DOD mines data to detect abuse

Officials hope to use data to improve government purchase card policies

Summary Report on the Joint Review of Selected DOD Purchase Card Transactions

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Defense Department officials have gathered data on the misuse of government purchase cards, and they hope to create policies based on that data.

Col. William Kelley, program director of the Army's data-mining division in the inspector general's office, said government credit card users could be misspending millions of taxpayer dollars.

Agency officials issue the cards, which look and function like ordinary credit cards. Employees use them for purchases less than $2,500. Most card purchases are for office supplies or building materials, Kelley said.

Studies that Kelley's office conducted in 2002 and 2003 looked at 1,357 cardholders flagged by data-mining tools. The cardholders accounted for 13,052 flagged transactions out of 562,499 transactions available for review.

Officials identified 182 cardholders who had used their cards fraudulently or who warranted further investigation.

Kelley has been working on developing computer systems to mine data from various defense agencies that often cannot share data easily. He favors developing policies to continuously track purchase card use to spot abuses when they occur.

"The difficulty we have is that all of this is new work," Kelley said. "Nobody ever designed these systems before."

Kelley's other challenge is using the information he gathers. "We could look at all of [the purchase card transactions], but we don't have the resources to take action on all of them," he said.

Ideally, Kelley said, he would like to develop a system that automatically flags suspicious transactions and alerts appropriate officials by e-mail.

It would also generate reports for the Government Accountability Office, Congress or other officials interested in the information.

Kelley testified before the Senate Governmental Affairs Committee last year on the work his office has done. Sen. Susan Collins (R-Maine), the committee chairwoman, is concerned about the misuse of purchase cards.

"I am strongly considering reintroducing legislation to fix the problem of waste and abuse of the purchase card program," she said. "The American people have the right to expect the federal government to spend their tax dollars carefully and wisely."

Based on the congressional interest, Kelley said, he would like to see his office's work extended to civilian agencies. "It's bigger than just DOD," he said. "Why would we want to build a solution set just for DOD?"

GAO investigators have found similar problems at some civilian agencies, including the Energy Department's national laboratories.

General Services Administration officials do not oversee a unified purchase card program for the civilian side of government. Each agency is responsible for establishing and managing purchase card programs, a GSA spokeswoman said.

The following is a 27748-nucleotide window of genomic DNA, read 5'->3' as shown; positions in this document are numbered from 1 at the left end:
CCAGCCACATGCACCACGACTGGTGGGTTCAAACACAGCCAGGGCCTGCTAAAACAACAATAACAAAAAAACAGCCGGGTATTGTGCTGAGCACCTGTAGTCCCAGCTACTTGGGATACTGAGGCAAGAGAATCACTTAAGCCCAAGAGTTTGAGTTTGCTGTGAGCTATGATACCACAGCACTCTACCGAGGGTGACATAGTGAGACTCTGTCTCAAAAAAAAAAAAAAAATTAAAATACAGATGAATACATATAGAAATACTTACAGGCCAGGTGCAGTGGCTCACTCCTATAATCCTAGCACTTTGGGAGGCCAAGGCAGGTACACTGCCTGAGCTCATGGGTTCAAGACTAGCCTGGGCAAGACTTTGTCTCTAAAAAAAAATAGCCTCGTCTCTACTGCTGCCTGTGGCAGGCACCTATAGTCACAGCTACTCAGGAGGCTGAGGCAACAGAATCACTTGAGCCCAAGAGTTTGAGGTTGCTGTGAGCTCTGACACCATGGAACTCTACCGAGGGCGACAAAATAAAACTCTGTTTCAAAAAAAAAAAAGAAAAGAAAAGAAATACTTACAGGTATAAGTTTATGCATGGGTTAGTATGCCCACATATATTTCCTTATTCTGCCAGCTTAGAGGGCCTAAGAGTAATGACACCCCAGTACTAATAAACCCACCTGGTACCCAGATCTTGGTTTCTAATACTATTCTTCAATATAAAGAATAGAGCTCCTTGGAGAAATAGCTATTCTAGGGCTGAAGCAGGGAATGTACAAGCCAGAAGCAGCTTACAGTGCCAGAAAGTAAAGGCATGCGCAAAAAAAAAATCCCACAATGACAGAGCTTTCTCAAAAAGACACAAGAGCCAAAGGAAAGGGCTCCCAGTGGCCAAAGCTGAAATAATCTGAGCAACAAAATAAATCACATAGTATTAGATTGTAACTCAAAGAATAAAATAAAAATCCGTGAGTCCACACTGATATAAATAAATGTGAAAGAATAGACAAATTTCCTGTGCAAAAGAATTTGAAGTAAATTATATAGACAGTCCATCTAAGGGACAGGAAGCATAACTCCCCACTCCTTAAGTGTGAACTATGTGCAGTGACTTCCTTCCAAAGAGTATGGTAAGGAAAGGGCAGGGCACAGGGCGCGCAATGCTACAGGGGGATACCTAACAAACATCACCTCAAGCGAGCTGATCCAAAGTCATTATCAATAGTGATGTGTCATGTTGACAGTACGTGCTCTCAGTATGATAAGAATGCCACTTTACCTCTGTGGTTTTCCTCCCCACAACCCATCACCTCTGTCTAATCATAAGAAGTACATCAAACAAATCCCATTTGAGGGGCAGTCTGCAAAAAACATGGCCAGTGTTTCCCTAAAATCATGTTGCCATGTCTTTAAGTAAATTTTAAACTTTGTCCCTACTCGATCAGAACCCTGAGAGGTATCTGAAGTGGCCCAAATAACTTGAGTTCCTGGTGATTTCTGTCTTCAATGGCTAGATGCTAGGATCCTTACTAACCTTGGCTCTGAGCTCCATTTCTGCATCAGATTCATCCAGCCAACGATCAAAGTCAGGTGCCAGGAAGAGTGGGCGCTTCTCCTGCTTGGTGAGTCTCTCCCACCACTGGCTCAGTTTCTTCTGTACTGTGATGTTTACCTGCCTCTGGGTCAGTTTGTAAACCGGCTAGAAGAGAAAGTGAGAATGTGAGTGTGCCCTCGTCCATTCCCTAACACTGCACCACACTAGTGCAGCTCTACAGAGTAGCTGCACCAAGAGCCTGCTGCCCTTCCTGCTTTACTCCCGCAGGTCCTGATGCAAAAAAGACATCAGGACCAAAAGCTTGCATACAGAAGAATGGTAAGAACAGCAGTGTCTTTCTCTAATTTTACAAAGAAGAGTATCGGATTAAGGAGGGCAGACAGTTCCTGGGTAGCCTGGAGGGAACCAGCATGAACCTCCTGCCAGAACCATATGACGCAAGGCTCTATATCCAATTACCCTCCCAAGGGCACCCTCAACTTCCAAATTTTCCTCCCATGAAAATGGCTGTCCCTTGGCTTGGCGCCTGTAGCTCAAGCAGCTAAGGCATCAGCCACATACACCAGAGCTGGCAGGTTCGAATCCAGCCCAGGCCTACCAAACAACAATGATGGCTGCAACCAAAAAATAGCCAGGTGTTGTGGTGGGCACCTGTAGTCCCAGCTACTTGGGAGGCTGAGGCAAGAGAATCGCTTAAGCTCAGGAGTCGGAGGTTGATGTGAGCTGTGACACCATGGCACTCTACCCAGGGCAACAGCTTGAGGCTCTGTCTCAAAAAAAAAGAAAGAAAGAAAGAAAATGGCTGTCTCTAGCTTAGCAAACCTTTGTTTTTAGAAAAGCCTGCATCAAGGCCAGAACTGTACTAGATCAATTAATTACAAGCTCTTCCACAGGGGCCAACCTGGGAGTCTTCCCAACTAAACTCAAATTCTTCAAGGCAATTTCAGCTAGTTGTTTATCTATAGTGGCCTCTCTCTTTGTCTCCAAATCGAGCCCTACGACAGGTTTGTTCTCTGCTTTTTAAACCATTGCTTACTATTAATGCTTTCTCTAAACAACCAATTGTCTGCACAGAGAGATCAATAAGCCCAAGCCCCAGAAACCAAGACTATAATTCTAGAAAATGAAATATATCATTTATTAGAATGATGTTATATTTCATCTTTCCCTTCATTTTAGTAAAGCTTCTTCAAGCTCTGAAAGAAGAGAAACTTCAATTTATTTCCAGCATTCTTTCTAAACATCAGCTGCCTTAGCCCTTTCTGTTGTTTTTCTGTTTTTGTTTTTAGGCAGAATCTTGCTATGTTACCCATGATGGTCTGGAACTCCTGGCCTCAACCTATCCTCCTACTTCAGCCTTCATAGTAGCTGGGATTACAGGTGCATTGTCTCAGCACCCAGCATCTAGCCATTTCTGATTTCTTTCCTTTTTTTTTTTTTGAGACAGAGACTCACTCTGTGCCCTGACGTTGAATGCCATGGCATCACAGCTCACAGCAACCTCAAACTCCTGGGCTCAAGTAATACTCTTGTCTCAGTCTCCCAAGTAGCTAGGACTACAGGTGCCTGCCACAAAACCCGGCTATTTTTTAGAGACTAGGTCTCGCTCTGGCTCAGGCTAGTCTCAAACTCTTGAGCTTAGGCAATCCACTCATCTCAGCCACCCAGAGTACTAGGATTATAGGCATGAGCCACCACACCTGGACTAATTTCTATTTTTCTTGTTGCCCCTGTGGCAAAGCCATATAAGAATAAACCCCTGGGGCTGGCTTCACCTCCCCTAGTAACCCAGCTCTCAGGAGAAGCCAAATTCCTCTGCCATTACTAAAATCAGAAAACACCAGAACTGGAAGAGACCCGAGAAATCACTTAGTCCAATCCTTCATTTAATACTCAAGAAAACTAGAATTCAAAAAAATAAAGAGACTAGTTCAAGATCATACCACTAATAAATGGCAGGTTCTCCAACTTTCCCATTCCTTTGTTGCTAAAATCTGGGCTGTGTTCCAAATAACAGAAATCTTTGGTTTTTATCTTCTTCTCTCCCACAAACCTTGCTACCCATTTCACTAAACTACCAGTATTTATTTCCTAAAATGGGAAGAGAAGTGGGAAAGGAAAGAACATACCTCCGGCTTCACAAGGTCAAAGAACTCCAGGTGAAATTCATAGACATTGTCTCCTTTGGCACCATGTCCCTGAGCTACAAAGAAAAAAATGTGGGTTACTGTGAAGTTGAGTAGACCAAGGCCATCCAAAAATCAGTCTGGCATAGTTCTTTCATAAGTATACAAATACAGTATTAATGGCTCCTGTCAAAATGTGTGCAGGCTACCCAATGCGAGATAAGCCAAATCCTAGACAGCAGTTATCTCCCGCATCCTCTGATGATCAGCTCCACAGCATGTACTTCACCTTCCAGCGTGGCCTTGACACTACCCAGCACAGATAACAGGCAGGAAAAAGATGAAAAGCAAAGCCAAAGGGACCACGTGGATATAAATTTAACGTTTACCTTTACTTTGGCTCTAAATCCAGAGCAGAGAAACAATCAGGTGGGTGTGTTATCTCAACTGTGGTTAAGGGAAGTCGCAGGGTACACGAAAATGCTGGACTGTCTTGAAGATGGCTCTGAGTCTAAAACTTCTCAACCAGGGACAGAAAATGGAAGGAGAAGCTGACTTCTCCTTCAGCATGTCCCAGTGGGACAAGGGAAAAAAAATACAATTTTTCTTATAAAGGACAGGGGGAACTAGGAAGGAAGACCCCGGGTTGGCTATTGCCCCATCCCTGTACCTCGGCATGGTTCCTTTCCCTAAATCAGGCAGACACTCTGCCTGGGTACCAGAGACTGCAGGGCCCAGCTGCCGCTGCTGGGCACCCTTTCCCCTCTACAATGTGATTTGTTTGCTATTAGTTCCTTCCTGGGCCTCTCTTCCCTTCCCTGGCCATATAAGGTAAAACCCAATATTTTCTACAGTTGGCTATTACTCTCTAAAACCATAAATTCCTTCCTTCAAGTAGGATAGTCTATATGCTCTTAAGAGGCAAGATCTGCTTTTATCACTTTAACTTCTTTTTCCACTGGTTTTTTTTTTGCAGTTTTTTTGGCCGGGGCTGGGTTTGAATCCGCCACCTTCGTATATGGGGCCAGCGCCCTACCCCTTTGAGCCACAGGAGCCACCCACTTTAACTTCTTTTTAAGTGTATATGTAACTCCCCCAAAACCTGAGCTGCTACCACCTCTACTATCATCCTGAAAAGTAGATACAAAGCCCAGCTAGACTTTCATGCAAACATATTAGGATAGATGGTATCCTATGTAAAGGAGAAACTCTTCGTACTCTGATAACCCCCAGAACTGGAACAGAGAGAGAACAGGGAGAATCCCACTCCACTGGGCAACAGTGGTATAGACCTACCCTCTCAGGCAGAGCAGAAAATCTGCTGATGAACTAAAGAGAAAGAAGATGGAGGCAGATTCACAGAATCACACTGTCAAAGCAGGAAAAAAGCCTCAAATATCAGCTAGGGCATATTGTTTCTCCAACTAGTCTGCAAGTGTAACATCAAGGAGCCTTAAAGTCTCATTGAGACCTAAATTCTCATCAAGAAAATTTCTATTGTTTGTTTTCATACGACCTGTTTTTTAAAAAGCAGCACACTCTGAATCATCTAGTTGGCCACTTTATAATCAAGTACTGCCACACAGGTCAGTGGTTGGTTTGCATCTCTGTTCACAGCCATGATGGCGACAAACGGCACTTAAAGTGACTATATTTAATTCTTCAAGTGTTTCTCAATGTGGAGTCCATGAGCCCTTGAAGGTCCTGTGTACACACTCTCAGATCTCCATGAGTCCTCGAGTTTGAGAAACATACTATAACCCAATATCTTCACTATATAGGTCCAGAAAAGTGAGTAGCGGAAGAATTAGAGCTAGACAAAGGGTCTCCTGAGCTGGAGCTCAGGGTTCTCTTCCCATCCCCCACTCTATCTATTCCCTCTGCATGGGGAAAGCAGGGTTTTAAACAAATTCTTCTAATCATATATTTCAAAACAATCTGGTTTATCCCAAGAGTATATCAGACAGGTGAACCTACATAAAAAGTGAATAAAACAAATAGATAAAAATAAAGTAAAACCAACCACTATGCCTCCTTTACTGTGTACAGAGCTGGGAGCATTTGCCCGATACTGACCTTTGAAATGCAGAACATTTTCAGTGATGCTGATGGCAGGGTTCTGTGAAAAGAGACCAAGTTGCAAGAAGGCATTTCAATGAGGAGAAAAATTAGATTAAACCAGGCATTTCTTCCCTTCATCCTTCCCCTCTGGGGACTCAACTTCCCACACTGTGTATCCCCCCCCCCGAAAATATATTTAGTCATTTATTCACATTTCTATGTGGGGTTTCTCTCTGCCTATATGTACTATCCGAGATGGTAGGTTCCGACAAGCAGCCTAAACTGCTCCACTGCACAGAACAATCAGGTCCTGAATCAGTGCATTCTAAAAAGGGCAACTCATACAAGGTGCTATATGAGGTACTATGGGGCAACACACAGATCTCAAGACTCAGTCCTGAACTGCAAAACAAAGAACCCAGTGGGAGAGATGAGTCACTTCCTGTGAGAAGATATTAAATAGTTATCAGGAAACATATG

Kelley uses a data-mining program from ACL Services, whose original focus was creating technology for auditors, said Harald Will, the company's president and chief executive officer.

Will and company leaders broadened ACL's focus beyond professional auditors in 2000 and repackaged their tools for use in other government and commercial settings.

That ease of use fit what Kelley was trying to do, said Jim Ferguson, ACL's federal government sales executive. "Col. Kelley and the DOD inherently recognized that one of the risk areas in their business was the card program," he said.

However, some political leaders argue that it may not be necessary to eradicate card abuse. Rep. Tom Davis (R-Va.), chairman of the House Government Reform Committee, said it's important for efficiency to give the "person at the window" — the employees who interact with the public — some discretion.

"I'm willing to give people credit cards and let them go to" an office supply store, Davis said in an interview with Federal Computer Week.

"When you empower people to make decisions on their own, there are going to be mistakes," but it can still be a net gain for government if the savings are greater, he added.

Chip Mather, senior vice president at Acquisition Solutions, suggested that government card holders are under much greater control than company credit card users.

"In industry, they accept a certain amount of fraud, waste and abuse because of the savings the cards generate," Mather said. "The cost is greatly reduced compared to having to go through a contracting office. If there's 1 or 2 percent abuse, that's the cost of doing business. It's

OK. In government, it's not OK. A lot of times we spend a million dollars chasing a dollar."

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